The education ministry excessively meddled with school classes when it recently emailed the Nagoya Municipal Board of Education asking for a recording and the details of a lecture given by Kihei Maekawa, former administrative vice education minister, at a public junior high school in the city. The move deserves criticism as government intervention in education.
The lecture was delivered in mid-February during a general studies class for all students at the school as well as local residents, at the request of the school’s principal, who was acquainted with Maekawa.
During the speech, Maekawa reportedly talked about his own experience of not going to school in his childhood and about night classes at junior high school, among other topics.
The reaction by Ministry of Education, Culture, Sports, Science and Technology to the lecture upon learning about it via news reports is astounding.
In an email sent to the Nagoya city education board, the ministry explained that Maekawa had resigned as administrative vice minister to take responsibility for a revolving door lobbying scandal at the ministry, and asked questions about 15 items, such as the content of the lecture and the reason for asking Maekawa to give the lesson. “What was the main reason for hosting such a lecture?” one of the questions asked.
The school in response gave an outline of the lecture to the city education board, but is said to have declined to provide the audio recordings. It is only natural for the school to have refused to submit the audio data.
As a general rule, the education ministry is not supposed to meddle in the content of each class given at school. The ministry’s role is to formulate national standards of education, such as educational guidelines, and improve educational conditions.
The Basic Act on Education stipulates that “education must not be subject to improper controls.” This provision was created out of regret for prewar education whose content was controlled by the government. If the education ministry is to probe the content of each class, schools may see it as pressure. Such a move could cause schools and teachers to wither, and deprive schools of their autonomy.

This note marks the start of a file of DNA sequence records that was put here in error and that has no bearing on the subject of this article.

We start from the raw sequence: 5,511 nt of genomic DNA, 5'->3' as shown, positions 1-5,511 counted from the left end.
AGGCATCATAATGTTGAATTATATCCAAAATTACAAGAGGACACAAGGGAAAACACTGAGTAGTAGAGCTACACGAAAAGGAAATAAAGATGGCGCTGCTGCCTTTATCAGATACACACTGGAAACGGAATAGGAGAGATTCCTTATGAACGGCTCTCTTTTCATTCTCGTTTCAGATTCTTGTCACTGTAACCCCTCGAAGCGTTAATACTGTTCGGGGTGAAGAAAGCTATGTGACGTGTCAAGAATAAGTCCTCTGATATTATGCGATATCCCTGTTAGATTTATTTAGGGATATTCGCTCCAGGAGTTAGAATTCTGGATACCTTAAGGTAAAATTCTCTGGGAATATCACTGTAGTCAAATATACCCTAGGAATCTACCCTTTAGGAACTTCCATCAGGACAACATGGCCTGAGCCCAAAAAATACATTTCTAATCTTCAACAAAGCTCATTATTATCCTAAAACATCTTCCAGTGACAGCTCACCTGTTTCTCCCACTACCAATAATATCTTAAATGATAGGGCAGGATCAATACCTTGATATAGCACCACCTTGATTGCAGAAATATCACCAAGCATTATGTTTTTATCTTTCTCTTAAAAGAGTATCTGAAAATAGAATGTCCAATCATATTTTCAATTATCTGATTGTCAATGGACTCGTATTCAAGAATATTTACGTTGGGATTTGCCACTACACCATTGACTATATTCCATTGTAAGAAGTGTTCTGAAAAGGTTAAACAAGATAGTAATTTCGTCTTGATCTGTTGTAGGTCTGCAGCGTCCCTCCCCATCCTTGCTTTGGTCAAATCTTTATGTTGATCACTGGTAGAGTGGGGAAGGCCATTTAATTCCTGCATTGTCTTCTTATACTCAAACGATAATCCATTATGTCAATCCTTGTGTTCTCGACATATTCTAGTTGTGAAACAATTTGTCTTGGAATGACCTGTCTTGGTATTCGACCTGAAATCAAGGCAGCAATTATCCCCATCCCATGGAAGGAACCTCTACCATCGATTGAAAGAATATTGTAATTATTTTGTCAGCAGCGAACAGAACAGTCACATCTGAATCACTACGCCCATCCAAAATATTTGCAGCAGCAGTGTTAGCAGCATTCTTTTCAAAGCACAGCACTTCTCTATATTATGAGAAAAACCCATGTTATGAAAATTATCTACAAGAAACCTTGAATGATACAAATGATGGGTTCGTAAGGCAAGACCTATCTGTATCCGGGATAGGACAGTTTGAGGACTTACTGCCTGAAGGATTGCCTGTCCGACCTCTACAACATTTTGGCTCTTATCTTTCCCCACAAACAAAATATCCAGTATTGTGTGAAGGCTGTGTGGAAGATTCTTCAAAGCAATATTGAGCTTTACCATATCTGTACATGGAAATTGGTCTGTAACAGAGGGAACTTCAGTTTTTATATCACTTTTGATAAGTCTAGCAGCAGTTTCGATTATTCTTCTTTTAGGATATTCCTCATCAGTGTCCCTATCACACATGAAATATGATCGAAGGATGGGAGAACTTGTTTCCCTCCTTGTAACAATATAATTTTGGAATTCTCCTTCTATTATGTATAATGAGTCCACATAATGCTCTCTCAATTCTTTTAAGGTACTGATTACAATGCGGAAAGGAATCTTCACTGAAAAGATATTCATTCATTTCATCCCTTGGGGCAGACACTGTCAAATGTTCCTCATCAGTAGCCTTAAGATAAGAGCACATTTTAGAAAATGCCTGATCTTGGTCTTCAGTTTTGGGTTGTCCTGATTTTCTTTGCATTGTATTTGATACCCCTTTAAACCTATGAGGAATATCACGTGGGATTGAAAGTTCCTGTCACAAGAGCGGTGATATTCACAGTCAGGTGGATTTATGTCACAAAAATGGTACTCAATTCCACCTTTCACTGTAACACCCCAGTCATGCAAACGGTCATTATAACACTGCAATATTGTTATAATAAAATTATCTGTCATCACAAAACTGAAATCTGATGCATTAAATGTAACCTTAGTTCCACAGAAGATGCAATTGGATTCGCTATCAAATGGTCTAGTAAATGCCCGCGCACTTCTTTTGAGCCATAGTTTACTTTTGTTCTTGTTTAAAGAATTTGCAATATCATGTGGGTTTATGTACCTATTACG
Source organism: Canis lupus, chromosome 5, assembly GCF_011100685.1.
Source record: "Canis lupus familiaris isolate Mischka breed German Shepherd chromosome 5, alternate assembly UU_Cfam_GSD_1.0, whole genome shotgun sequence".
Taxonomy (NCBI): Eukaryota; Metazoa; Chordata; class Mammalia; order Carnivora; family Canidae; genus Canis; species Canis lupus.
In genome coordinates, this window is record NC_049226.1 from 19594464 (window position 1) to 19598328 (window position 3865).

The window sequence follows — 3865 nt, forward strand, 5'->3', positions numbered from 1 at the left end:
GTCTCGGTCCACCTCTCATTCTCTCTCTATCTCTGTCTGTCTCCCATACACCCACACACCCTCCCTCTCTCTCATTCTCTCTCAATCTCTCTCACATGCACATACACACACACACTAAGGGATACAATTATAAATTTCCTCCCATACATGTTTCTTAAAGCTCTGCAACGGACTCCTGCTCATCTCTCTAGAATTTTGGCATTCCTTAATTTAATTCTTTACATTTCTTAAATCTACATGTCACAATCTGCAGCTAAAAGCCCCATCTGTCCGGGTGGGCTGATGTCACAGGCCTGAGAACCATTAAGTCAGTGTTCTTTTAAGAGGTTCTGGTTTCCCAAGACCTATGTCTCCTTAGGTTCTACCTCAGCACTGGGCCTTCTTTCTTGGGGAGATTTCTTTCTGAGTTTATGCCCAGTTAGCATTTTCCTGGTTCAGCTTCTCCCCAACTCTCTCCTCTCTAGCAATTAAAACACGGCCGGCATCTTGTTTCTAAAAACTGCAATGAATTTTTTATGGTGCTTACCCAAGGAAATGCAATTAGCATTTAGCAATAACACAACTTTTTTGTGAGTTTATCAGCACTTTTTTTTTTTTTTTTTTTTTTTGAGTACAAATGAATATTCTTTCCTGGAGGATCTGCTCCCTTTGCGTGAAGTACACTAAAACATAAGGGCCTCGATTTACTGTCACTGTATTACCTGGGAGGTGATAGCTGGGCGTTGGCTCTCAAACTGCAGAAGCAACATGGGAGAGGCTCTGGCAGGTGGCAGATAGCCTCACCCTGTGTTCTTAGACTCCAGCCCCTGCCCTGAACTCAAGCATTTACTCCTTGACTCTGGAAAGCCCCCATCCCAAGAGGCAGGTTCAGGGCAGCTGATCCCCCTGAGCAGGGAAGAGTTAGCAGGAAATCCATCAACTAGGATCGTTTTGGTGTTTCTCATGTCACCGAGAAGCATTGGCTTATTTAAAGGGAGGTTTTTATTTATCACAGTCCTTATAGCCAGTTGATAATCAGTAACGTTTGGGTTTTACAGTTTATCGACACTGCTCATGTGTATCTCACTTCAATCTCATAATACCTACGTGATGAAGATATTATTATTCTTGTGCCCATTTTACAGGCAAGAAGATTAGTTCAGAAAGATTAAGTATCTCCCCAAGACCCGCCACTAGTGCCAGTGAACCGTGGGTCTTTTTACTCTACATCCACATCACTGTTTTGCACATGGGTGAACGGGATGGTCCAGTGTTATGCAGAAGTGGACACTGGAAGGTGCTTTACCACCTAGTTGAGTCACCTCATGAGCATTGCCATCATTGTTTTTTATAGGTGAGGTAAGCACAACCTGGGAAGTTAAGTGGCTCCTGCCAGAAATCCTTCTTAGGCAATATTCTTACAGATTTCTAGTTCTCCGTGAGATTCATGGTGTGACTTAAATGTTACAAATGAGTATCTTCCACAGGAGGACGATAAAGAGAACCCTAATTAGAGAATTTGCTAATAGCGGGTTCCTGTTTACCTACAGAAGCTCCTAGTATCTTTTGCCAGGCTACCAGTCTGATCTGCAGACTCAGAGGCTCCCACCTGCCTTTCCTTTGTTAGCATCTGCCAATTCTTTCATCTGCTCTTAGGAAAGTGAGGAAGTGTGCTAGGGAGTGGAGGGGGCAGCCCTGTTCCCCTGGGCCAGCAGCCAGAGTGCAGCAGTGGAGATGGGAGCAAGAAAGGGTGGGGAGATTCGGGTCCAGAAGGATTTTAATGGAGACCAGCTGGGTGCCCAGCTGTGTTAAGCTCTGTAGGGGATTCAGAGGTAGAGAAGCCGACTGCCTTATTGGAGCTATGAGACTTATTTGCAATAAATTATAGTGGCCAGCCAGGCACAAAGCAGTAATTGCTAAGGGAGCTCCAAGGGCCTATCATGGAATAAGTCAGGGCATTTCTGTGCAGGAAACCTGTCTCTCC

A particular point of concern is that Maekawa had been criticizing Prime Minister Shinzo Abe’s administration over a favoritism scandal involving Kake Educational Institution, which is headed by a close friend of Abe.
It has been reported that the director-general of the education ministry’s Elementary and Secondary Education Bureau approved the ministry’s inquiry regarding the lecture. Was the ministry’s move intended to demonstrate that Maekawa’s actions are under surveillance?
Questions also remain over education minister Yoshimasa Hayashi’s response to the issue. He verbally cautioned the head of the ministry bureau in charge, saying that the ministry’s email to the education board could “cause misunderstanding.” However, Hayashi indicated that the inquiry itself was not problematic on the grounds that the bureau “needed to confirm the purpose of the class and how and why (Maekawa) was invited.”
The Act on the Organization and Operation of Local Educational Administration stipulates that the education ministry can conduct investigations into education boards. However, this provision is premised on urgent situations such as violations of laws or school bullying. Maekawa’s lecture in no way constitutes such a situation.
The education ministry should reinvestigate how its request to the Nagoya education board came to be issued and announce the results of the probe.